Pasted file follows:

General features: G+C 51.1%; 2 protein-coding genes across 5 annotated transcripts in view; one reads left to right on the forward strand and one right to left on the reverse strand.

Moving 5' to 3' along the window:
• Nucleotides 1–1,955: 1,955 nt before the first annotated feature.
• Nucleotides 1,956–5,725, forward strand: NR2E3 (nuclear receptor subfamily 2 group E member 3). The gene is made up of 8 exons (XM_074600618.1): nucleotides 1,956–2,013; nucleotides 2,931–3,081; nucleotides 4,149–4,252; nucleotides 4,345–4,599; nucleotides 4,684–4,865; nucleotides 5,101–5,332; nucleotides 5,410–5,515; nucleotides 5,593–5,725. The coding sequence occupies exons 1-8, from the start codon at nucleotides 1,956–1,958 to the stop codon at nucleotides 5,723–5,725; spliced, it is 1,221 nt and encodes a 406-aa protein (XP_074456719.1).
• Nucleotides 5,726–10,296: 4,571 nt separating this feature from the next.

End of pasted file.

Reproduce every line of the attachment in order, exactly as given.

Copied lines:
General features: G+C 51.1%; 2 protein-coding genes across 5 annotated transcripts in view; one reads left to right on the forward strand and one right to left on the reverse strand.

Moving 5' to 3' along the window:
• Nucleotides 1–1,955: 1,955 nt before the first annotated feature.
• Nucleotides 1,956–5,725, forward strand: NR2E3 (nuclear receptor subfamily 2 group E member 3). The gene is made up of 8 exons (XM_074600618.1): nucleotides 1,956–2,013; nucleotides 2,931–3,081; nucleotides 4,149–4,252; nucleotides 4,345–4,599; nucleotides 4,684–4,865; nucleotides 5,101–5,332; nucleotides 5,410–5,515; nucleotides 5,593–5,725. The coding sequence occupies exons 1-8, from the start codon at nucleotides 1,956–1,958 to the stop codon at nucleotides 5,723–5,725; spliced, it is 1,221 nt and encodes a 406-aa protein (XP_074456719.1).
• Nucleotides 5,726–10,296: 4,571 nt separating this feature from the next.